Amnesty for Prisoners

Venezuela's opposition-led legislature approved an amnesty bill for political prisoners, setting up an epic political clash with embattled President Nicolas Maduro, who opposes the move.

National Assembly speaker Henry Ramos Allup said the measure passed after a second round of debate, sparking opposition lawmaker chants of "Freedom!" even as the president's socialist party's minority lawmakers voiced disgust.

"This law is aimed at laying the foundations for national reconciliation," said lawmaker Delsa Solorzano, who sponsored the legislation.

The measure demands the release of some 76 political prisoners, and hundreds of people "persecuted and exiled" due to their opposition to the leftist government in power for the past 17 years, she said.

Maduro quickly took a combative stance, broadcasting a speech on national television while the debate was under way.

"You can be certain that that law will not be making it through here, sir. Laws that are out to benefit terrorists and criminals, they will not make it to enactment. No matter what you do," the president said.

Legal experts say the opposition faces an uphill battle for the legislation to take effect. The president can send it to the Supreme Court, which critics claim he has stacked with supporters.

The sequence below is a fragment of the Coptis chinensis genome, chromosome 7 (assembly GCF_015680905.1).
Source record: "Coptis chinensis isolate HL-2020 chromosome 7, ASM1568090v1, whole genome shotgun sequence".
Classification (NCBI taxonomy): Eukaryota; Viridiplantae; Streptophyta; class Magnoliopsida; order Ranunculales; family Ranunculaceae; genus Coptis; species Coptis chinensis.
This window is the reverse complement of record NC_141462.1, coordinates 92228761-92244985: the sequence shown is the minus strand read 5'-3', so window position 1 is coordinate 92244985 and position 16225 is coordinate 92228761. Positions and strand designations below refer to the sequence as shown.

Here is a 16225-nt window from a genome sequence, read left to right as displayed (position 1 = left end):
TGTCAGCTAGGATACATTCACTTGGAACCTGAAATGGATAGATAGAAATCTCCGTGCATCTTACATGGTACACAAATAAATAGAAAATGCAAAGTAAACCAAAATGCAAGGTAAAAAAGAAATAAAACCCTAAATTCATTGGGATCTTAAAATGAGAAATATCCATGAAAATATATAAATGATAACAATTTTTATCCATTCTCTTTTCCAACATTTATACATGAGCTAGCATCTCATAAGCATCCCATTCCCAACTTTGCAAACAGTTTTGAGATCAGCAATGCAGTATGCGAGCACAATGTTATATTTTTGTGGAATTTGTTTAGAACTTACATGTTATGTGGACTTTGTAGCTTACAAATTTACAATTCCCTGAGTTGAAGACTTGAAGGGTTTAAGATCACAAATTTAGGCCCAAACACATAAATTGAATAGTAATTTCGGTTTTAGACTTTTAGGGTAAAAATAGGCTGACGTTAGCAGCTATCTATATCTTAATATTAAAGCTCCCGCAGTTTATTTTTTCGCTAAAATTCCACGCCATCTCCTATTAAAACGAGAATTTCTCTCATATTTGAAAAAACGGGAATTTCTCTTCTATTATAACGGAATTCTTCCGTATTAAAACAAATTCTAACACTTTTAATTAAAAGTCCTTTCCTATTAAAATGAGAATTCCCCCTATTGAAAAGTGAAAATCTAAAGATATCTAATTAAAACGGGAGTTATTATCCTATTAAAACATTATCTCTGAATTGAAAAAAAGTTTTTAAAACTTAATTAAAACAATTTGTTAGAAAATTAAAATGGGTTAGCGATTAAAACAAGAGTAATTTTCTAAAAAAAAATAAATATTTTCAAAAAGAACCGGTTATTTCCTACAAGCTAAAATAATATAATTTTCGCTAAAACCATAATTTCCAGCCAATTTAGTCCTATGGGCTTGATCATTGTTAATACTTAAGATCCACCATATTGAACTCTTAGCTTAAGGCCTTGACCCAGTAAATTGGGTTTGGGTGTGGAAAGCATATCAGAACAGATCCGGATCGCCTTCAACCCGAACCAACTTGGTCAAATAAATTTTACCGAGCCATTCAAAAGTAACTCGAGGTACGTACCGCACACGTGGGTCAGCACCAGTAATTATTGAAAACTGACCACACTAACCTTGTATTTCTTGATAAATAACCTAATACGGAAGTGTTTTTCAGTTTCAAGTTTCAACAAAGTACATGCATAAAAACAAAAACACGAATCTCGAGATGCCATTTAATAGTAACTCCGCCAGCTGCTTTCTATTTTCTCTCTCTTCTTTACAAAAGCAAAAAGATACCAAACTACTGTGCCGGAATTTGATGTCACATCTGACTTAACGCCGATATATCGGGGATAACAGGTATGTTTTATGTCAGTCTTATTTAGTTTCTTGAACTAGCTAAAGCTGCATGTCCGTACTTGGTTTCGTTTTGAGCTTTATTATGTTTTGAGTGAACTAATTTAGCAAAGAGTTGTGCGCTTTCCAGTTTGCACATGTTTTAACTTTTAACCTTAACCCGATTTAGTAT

The amnesty law comes two years after the arrest of opposition leader Leopoldo Lopez. He was sentenced to 14 years in jail in September for alleged incitement to violence against the government in 2014 demonstrations that claimed 43 lives.

Venezuela's opposition is counting on the power of the street to force the deeply unpopular Maduro to listen to calls for change, after it won a landslide victory in legislative elections last December only to see the courts hamstring its new authority.

Seventeen years into the socialist "revolution" launched by the president's late mentor Hugo Chavez, a punishing economic crisis has stoked outrage in the once-booming oil giant, where chronic shortages of basic goods, long lines and soaring prices have become the norm.

Protests have come against the backdrop of a deep economic morass exacerbated by the crash in the price of oil, which long funded Chavez and Maduro's lavish social spending.

Despite holding the world's largest crude reserves, Venezuela's economy contracted 5.7 percent last year, its second year of recession.

Political analysts say all the constitutional options to force Maduro from power face likely rejection by the Supreme Court or the National Electoral Council, which the opposition has also accused the president of packing with allies.

But the president can't ignore the voice of the people either, analysts say.

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